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Discussion Starter · #1 ·
Does the Carte de Séjour not exist anymore? I've been reading on the consulate website, and it seems that I, as the wife of a French citizen, need to get a long stay visa before showing up in France. Does anyone know anything about this? We're going to move there, leaving here on June 7, and I don't have this visa. Worrying...
 

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Discussion Starter · #2 ·
I guess that sounds pretty silly. I've been researching on the Internet, and of course the Carte de Séjour still exists, but what I didn't know (and what changed in 2009 apparently) is that you have to have a visa long séjour before arriving in France. The only thing is that I'll have to go to the consulate in Chicago to apply for this visa, and I don't have all of the necessary documents. It's not so easy to talk to someone at the consulate. The website says it will take about 21 days to get this visa, but I'm leaving in 24 days... Does anyone have some advice?
 

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If you really can't manage to apply for your spouse visa before your departure, about the only thing you can do is to plan a trip back to the US before your 90 day Schengen visa runs out.

You absolutely need to have all the documents (especially the livret de famille - which can take some time to get through the consulate).

Though the requirements for the spouse visa have changed a bit in the last few years, it has always been required for the spouse of a French national to have a spouse visa (i.e. a long-term visa) to come to France and live. (How well I know - as that was the source of my immigration problems back in 1995!)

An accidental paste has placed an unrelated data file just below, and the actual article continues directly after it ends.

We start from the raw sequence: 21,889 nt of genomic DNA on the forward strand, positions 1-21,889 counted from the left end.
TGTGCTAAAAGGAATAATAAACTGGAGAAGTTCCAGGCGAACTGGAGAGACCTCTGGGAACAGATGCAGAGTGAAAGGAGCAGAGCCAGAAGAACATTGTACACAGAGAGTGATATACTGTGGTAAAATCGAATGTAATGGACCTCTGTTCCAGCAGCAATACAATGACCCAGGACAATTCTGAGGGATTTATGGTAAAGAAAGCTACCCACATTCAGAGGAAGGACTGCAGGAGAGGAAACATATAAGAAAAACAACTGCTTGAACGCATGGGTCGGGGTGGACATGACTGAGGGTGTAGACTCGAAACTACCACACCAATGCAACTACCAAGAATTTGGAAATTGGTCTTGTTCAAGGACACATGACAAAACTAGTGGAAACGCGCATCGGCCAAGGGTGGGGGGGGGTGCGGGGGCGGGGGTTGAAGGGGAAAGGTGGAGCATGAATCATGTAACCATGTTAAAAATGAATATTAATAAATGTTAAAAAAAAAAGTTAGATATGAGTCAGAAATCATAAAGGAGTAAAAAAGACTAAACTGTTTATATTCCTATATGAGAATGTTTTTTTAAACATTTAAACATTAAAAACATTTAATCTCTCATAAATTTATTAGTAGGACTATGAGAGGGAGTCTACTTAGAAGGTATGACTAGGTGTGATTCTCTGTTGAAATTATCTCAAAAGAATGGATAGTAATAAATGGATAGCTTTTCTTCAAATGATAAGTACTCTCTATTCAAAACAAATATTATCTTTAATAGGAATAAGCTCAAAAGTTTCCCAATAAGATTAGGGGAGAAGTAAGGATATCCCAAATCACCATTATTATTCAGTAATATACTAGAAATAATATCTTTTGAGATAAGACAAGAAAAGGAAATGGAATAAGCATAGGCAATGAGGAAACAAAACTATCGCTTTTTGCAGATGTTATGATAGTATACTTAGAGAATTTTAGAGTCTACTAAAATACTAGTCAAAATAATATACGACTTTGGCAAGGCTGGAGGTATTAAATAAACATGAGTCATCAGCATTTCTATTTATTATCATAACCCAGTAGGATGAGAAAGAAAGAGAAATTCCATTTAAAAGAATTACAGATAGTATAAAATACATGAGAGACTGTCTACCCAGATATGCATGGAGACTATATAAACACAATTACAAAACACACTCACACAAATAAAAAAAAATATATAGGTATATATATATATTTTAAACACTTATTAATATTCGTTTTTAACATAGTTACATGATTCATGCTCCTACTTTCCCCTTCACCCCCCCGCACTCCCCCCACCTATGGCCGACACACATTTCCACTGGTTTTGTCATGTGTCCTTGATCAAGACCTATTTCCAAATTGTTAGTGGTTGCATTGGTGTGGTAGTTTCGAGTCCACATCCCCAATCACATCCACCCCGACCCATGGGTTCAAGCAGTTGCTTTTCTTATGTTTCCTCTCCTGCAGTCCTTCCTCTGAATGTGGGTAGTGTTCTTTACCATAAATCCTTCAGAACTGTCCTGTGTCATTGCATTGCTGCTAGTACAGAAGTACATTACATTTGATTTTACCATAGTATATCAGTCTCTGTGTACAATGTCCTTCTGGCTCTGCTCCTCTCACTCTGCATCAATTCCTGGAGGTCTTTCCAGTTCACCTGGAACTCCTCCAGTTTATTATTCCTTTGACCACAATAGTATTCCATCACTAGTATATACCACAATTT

Start working on getting the livret de famille before you leave the US. That's really the key document you need. When you get it, you can then make a run back to the US to apply for the proper visa.
Cheers,
Bev
 

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Discussion Starter · #4 ·
Thanks for your reply. We have the livret de famille, and I would gladly make a run to Chicago this week to turn in my application for the visa, but there's a document that we need, that we don't have. We need our transcription de l'acte de mariage (my husband is French), and it has to be one that has been issued within the last two months. Also, I need a copy of my husband's birth certificate. Not a problem, but it has to have been issued within the last three months. The one we have was issued early February. i really wish I could manage to get this done before leaving, but I don't know if it's possible. Is it really not possible to do this from France, I mean if I show up without the proper visa?
 

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You have no choice but to apply for a spouse visa, which can only be done in your home country, they can't grant visas in France. The transcription d'acte de mariage is not a document in itself - if you got married in the US, it means that you had to 'transcribe' the marriage - after which you receive your Livret de Famille and French marriage certificate. Seeing that you have your Livret de Famille, your French marriage certificate must exist.